FAO to give suggestions on the pesticide to committee on persistent organic pollutants
An ad hoc working group has been established to review and identify the information gaps on alternatives to endosulfan and to assess these alternatives. The Food and Agriculture Organization (FAO) will be roped in to undertake studies on integrated pest management alternatives to endosulfan.
This was decided by the seventh Persistent Organic Pollutant Review Committee (POPRC) of the Stockholm Convention, an international treaty to eliminate and restrict production and use of persistent organic pollutants (POPs). The seventh POPRC meet was held in Geneva between October 10 and 14.
The decision on employing a consultant was a follow up of the Conference of Parties to the Convention in April, which listed endosulfan and its isomers for elimination with exemptions for specified crop-pest complexes. It had requested POPRC to assess alternatives to endosulfan.
The review committee has also decided to invite non-profits and government organisations to provide technical and financial resources to support the Committee to employ a consultant to review information and assess the alternatives. The decision of POPRC was adopted unopposed.
It was also decided that the Secretariat will collect information from parties and observers to facilitate access to information on endosulfan alternatives, and to provide guidance to strengthen the capacity of countries to implement alternatives. Eighty-four alternatives to endosulfan were suggested in at the POPRC meeting.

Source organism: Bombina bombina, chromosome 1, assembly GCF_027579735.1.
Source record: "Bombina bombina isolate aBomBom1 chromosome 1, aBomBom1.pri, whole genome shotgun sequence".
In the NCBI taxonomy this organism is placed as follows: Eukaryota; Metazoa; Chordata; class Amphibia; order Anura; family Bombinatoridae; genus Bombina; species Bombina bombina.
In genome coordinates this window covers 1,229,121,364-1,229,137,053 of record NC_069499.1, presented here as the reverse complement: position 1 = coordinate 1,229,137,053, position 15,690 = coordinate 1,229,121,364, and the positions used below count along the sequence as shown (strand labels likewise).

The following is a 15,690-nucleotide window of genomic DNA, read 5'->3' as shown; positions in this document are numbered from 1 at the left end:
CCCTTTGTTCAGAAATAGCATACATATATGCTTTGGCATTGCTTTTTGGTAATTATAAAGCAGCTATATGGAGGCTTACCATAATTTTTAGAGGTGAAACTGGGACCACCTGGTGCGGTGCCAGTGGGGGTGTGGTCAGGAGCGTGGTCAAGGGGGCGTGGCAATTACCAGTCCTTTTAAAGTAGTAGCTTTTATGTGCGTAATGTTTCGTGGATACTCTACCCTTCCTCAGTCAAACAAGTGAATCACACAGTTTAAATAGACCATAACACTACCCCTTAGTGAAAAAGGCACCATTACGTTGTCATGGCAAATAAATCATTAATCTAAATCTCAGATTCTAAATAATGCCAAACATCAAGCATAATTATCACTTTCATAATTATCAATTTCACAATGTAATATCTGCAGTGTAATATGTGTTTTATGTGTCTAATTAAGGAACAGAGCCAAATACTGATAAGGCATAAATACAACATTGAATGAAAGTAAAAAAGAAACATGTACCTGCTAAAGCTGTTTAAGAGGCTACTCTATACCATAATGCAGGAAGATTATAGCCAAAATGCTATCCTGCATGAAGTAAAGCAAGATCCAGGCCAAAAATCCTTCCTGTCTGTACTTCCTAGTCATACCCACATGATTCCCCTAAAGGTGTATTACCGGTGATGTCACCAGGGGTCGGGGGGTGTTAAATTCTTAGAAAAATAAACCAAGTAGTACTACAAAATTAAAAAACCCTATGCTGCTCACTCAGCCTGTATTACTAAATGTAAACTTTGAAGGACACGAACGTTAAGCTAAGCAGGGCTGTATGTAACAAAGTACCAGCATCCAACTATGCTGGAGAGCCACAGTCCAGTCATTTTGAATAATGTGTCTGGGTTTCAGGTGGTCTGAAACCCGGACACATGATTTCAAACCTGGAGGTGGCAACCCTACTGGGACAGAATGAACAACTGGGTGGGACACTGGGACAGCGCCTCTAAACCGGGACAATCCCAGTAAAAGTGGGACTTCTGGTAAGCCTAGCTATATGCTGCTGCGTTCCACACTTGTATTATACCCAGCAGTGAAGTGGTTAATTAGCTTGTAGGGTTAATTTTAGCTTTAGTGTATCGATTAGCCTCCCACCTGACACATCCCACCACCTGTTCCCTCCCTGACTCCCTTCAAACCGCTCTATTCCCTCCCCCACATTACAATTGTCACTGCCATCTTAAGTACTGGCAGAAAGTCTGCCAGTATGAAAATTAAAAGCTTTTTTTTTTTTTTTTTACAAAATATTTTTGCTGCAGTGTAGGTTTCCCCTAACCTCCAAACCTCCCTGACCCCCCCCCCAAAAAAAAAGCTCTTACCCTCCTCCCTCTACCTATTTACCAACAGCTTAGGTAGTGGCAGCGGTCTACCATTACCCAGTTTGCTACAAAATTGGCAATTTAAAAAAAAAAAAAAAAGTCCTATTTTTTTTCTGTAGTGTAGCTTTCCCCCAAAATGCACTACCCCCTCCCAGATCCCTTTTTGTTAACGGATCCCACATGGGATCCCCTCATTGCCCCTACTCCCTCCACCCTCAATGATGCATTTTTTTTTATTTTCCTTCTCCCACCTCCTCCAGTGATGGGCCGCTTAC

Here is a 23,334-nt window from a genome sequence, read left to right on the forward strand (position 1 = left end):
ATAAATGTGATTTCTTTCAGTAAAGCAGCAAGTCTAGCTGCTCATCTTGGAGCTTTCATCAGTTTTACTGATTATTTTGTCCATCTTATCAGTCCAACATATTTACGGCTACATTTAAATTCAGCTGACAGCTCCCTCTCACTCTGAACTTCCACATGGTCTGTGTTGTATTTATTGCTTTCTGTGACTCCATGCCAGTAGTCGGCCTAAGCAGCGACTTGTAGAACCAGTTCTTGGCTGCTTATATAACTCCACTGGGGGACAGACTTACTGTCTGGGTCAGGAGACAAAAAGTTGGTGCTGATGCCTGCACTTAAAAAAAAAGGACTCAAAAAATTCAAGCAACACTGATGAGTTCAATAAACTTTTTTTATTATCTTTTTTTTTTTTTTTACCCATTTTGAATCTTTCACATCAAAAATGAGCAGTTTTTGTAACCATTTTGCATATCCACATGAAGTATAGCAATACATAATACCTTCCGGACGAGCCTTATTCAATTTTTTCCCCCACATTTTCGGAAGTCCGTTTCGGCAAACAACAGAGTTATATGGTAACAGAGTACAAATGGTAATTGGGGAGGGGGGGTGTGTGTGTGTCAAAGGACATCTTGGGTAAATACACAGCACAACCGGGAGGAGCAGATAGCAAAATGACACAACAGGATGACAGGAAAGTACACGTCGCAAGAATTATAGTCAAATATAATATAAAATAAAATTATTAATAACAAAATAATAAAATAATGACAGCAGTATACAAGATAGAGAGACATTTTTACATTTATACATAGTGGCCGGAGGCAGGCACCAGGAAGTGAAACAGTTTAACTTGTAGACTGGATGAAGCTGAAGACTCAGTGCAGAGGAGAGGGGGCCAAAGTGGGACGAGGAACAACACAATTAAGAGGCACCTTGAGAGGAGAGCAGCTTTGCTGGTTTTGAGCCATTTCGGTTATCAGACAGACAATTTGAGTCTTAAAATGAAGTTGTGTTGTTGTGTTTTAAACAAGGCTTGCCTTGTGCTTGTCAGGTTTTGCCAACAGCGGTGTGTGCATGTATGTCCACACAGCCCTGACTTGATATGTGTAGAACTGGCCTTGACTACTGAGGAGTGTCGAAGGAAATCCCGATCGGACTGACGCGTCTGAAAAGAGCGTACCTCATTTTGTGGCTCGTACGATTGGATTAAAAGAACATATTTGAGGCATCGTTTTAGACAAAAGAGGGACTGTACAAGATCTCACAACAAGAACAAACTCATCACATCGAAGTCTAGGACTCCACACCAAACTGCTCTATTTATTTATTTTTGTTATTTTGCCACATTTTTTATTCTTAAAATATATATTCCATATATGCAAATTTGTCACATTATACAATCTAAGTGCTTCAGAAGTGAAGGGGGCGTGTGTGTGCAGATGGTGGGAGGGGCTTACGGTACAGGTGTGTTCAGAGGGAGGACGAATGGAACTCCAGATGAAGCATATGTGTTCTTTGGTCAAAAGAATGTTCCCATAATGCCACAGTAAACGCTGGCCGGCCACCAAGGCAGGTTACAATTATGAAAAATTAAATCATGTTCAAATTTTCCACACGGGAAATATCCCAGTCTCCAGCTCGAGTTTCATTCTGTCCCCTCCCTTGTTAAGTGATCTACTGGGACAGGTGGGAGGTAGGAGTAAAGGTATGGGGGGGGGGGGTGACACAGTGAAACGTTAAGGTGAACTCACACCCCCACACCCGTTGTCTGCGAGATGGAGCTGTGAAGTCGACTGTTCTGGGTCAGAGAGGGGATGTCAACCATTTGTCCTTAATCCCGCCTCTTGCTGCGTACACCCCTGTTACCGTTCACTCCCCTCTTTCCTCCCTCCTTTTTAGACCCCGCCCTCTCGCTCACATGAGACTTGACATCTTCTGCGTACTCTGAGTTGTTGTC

What countries said at POPRC 7
France supported relying on bodies like the UN's Food and Agriculture Organization (FAO) for additional analyses on alternatives of POPs
Argentina underscored the need to assess alternatives not only in light of PoPs characteristics, but also to consider their socio-economic effect, citing the example of their potential impact on honey bees
India wanted to know how to assess alternatives in the absence of complete information on the 84 suggested alternatives. The chairperson suggested modeling could be used in the absence of data
Colombia shared its experience in eliminating endosulfan in coffee production and suggested that FAO coordinate an examination of such success stories
Switzerland raised concerns regarding the feasibility of conducting risk assessments of all the proposed alternatives and suggested focusing on alternatives for the specific crop-pest complexes for which there are exemptions
Tanzania called on FAO to assist countries in undertaking monitoring, including that of the impact of alternatives on pollinators
The Czech Republic noted that the PoPs' Global Monitoring Plan (GMP) includes endosulfan, although there are limitations
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